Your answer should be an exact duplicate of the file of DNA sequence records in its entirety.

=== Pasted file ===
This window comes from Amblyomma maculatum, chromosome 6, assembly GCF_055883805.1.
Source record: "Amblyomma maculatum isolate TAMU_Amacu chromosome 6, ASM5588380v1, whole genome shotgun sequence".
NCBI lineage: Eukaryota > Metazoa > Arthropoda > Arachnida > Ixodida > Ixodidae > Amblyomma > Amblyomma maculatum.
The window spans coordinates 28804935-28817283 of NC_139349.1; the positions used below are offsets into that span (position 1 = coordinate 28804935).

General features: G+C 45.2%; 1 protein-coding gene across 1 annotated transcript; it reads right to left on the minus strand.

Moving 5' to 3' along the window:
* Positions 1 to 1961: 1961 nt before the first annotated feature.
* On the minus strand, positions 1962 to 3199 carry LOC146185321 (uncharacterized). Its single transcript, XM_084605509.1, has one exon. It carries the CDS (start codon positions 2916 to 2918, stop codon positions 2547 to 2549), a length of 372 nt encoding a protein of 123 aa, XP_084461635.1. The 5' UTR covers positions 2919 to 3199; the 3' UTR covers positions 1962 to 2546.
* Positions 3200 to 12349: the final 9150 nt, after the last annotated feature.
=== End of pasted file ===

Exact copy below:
This window comes from Amblyomma maculatum, chromosome 6, assembly GCF_055883805.1.
Source record: "Amblyomma maculatum isolate TAMU_Amacu chromosome 6, ASM5588380v1, whole genome shotgun sequence".
NCBI lineage: Eukaryota > Metazoa > Arthropoda > Arachnida > Ixodida > Ixodidae > Amblyomma > Amblyomma maculatum.
The window spans coordinates 28804935-28817283 of NC_139349.1; the positions used below are offsets into that span (position 1 = coordinate 28804935).

General features: G+C 45.2%; 1 protein-coding gene across 1 annotated transcript; it reads right to left on the minus strand.

Moving 5' to 3' along the window:
* Positions 1 to 1961: 1961 nt before the first annotated feature.
* On the minus strand, positions 1962 to 3199 carry LOC146185321 (uncharacterized). Its single transcript, XM_084605509.1, has one exon. It carries the CDS (start codon positions 2916 to 2918, stop codon positions 2547 to 2549), a length of 372 nt encoding a protein of 123 aa, XP_084461635.1. The 5' UTR covers positions 2919 to 3199; the 3' UTR covers positions 1962 to 2546.
* Positions 3200 to 12349: the final 9150 nt, after the last annotated feature.